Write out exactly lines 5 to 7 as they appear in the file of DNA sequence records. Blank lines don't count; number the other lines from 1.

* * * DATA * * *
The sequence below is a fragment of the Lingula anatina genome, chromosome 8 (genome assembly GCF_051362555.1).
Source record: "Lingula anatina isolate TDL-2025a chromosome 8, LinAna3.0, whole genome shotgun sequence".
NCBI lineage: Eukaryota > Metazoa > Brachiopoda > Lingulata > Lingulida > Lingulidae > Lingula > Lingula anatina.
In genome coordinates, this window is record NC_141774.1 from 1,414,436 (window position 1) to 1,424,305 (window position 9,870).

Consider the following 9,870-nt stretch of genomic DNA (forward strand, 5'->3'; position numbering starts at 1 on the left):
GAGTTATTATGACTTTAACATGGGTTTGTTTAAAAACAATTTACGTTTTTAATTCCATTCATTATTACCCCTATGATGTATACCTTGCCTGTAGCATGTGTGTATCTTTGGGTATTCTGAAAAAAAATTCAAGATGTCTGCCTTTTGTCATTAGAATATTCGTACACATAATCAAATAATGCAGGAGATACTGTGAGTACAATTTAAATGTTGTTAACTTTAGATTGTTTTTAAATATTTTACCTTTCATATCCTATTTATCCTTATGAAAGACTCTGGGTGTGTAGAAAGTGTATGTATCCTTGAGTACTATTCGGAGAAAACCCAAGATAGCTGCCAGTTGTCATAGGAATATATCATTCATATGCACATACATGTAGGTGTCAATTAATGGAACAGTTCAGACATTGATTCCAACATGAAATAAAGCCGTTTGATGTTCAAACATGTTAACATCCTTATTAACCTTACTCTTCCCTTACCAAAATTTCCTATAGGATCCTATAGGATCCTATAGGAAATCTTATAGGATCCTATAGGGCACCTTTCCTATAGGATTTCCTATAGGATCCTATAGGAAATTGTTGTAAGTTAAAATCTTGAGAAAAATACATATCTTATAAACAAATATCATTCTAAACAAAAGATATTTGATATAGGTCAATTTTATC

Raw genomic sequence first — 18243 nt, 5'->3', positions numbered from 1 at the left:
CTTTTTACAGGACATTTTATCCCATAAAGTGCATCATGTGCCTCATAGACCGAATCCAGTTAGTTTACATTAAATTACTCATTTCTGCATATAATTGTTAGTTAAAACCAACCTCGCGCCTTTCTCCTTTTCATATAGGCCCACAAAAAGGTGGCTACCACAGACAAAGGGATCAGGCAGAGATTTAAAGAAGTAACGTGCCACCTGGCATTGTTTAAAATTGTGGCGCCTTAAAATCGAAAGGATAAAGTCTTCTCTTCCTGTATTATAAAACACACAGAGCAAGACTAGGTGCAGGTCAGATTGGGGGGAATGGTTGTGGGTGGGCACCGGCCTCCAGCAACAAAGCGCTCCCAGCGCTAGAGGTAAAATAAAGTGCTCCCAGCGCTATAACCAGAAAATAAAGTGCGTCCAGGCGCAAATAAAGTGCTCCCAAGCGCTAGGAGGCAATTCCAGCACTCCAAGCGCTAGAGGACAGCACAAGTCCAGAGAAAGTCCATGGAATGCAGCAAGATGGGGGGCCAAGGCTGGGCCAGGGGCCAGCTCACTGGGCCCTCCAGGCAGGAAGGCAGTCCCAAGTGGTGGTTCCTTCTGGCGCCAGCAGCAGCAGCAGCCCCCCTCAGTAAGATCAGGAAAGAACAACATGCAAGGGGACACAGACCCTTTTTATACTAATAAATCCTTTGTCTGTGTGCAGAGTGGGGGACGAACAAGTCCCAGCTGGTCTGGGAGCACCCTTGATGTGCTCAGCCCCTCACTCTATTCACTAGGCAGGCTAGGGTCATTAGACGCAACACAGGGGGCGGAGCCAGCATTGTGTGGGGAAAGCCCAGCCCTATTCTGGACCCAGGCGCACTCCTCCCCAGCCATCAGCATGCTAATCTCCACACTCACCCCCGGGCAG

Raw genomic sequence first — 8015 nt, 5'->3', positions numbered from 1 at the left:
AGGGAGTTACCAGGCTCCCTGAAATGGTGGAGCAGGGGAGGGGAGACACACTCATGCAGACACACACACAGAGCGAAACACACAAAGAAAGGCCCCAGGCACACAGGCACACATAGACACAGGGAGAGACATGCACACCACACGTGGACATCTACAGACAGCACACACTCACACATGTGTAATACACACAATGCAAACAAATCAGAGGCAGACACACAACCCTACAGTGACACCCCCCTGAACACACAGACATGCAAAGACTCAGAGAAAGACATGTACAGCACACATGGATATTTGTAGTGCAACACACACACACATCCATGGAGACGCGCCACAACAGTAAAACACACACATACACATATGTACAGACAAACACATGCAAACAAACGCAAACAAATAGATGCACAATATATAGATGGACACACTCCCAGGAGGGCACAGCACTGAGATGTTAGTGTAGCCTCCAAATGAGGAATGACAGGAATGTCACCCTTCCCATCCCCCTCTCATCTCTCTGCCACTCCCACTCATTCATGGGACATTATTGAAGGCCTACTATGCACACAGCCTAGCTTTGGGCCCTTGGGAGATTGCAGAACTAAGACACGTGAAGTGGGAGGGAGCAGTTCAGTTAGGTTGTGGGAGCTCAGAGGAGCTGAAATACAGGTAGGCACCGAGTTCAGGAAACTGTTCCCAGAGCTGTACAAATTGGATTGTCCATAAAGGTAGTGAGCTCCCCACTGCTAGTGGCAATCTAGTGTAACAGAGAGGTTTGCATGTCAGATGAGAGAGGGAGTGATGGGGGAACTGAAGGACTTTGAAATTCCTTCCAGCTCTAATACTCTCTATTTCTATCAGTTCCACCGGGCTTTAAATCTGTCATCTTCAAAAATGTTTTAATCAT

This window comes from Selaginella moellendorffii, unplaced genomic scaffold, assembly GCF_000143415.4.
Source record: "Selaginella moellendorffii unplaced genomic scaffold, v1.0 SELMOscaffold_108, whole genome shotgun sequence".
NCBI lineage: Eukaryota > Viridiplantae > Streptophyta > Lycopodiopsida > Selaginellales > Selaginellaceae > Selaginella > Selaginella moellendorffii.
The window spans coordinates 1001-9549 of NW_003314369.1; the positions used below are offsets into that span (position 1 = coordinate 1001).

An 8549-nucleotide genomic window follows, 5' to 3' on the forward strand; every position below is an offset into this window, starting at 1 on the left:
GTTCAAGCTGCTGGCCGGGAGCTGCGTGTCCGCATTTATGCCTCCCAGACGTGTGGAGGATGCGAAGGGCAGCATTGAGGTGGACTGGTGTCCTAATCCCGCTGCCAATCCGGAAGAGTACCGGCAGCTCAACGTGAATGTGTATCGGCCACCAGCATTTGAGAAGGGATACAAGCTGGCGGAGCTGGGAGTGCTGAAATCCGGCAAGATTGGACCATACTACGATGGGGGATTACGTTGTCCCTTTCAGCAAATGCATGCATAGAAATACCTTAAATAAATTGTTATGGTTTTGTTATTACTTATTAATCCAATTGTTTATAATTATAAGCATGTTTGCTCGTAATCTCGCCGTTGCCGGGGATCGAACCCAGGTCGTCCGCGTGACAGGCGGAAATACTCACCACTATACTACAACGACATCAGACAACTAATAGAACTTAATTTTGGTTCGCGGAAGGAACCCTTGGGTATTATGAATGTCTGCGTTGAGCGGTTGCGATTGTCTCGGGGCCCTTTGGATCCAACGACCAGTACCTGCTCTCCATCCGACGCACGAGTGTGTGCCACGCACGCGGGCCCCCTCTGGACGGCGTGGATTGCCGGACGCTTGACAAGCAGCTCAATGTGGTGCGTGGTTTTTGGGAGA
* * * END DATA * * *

Consider the following 9,870-nt stretch of genomic DNA (forward strand, 5'->3'; position numbering starts at 1 on the left):
GAGTTATTATGACTTTAACATGGGTTTGTTTAAAAACAATTTACGTTTTTAATTCCATTCATTATTACCCCTATGATGTATACCTTGCCTGTAGCATGTGTGTATCTTTGGGTATTCTGAAAAAAAATTCAAGATGTCTGCCTTTTGTCATTAGAATATTCGTACACATAATCAAATAATGCAGGAGATACTGTGAGTACAATTTAAATGTTGTTAACTTTAGATTGTTTTTAAATATTTTACCTTTCATATCCTATTTATCCTTATGAAAGACTCTGGGTGTGTAGAAAGTGTATGTATCCTTGAGTACTATTCGGAGAAAACCCAAGATAGCTGCCAGTTGTCATAGGAATATATCATTCATATGCACATACATGTAGGTGTCAATTAATGGAACAGTTCAGACATTGATTCCAACATGAAATAAAGCCGTTTGATGTTCAAACATGTTAACATCCTTATTAACCTTACTCTTCCCTTACCAAAATTTCCTATAGGATCCTATAGGATCCTATAGGAAATCTTATAGGATCCTATAGGGCACCTTTCCTATAGGATTTCCTATAGGATCCTATAGGAAATTGTTGTAAGTTAAAATCTTGAGAAAAATACATATCTTATAAACAAATATCATTCTAAACAAAAGATATTTGATATAGGTCAATTTTATC

Raw genomic sequence first — 18243 nt, 5'->3', positions numbered from 1 at the left: